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Buster's World gives Guardian Professional balloon-sized headache

Supplier coughs to DirectgovKids porno branding blunder

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The website supplier responsible for the DirectgovKids porno brand name gaffe that we first reported late last week has admitted it failed to spot the clanger when searching for the name via Google.

Guardian Professional, which currently supplies the DirectgovKids site and its content, created an unfortunate brand name - Buster’s World - which, as we revealed on Friday, is also home to a gay fetish website.

BustersWorld.com gets the number one hit when searched for through Google. DirectGovKids comes up an unlucky second.

So UK youngsters looking for the Buster’s World branded kids public services’ website could easily click on the wrong link, as did happen to one outraged mother’s offspring just last week.

Google search for Buster's World

Search and ye will find balloons, child

After we contacted the Department for Children, Schools and Families and pointed out the massive branding blunder, the Buster’s World banner was quickly removed.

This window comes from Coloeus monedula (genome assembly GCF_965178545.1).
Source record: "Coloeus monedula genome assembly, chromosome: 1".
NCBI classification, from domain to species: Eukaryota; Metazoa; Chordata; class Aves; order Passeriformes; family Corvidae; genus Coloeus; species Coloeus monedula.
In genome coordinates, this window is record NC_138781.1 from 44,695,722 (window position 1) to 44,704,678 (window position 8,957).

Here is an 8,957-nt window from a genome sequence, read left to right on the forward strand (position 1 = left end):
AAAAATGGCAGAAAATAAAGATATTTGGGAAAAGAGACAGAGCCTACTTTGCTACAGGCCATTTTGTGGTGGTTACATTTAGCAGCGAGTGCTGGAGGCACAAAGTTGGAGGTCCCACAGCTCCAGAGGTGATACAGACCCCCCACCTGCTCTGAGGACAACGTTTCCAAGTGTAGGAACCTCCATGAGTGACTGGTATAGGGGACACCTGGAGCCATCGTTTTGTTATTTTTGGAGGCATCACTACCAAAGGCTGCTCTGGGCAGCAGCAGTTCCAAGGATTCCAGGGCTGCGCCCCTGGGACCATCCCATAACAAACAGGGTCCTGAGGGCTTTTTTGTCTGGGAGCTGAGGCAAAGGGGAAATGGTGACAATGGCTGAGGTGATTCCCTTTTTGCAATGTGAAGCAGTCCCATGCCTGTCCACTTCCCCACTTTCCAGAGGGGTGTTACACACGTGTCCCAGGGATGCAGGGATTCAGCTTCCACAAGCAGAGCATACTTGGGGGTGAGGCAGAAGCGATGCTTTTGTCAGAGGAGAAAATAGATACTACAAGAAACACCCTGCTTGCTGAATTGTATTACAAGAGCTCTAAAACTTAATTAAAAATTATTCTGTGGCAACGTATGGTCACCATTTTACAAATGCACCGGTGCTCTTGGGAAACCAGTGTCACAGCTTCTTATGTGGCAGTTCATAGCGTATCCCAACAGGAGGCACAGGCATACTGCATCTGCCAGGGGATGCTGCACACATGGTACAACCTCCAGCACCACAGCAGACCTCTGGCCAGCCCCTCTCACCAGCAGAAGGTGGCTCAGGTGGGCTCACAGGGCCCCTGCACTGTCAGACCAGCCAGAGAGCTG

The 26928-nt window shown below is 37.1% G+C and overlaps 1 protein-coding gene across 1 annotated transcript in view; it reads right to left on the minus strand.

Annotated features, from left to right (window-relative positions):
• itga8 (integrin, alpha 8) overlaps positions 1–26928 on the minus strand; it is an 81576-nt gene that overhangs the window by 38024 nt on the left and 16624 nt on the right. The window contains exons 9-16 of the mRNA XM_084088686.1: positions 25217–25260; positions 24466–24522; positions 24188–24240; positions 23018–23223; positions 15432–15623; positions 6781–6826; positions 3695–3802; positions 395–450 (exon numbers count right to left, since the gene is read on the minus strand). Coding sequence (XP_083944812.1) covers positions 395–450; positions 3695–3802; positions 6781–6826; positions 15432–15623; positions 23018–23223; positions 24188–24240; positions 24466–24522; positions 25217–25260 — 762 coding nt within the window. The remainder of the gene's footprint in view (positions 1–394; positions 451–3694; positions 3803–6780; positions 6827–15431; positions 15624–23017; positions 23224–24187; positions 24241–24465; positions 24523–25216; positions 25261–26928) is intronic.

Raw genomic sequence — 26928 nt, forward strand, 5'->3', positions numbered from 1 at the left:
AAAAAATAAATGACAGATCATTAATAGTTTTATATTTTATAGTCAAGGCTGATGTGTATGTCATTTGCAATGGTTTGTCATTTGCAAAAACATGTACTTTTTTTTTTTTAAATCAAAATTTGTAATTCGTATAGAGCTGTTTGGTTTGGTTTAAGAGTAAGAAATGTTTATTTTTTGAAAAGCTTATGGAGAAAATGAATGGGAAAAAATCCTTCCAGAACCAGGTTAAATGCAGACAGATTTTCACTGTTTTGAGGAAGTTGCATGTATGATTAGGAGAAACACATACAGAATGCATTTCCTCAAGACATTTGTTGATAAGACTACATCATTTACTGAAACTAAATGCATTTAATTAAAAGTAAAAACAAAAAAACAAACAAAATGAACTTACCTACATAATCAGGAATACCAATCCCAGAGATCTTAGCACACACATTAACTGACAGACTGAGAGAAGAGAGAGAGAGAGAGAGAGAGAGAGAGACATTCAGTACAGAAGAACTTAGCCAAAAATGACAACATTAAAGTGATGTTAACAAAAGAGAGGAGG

The site itself is still operational, but Buster - the friendly dog which guides kids around the site - has lost his name badge.

Meanwhile supplier Guardian Professional, which is the commercial wing of Guardian News & Media, will see its contract with the DCSF go up for renewal in March this year.

Guardian Professional’s head of digital agency Tom Jackson told The Register that the firm’s “usual rigorous checking failed on this occasion”.

When pressed on whether the company expected to see DCSF renew its contract with Guardian Professional, he declined to comment.

“We have nothing further to add outside of any statement the Department for Children, Schools and Families has already given you,” he said.

We asked the DCSF if it did indeed plan to renew its contract with Guardian Professional or look elsewhere in light of the Buster’s World howler.

“We’ll just have to wait and see what happens,” a DCSF spokesman told El Reg.

Meanwhile, the timing couldn't be more unfortunate for UK.gov as the DCSF launched its ‘Zip it, Block it, Flag it’ campaign today.

"It’s important that parents and children understand the risks involved with using the internet, as with any area of life,” said schools secretary Ed Balls. ®

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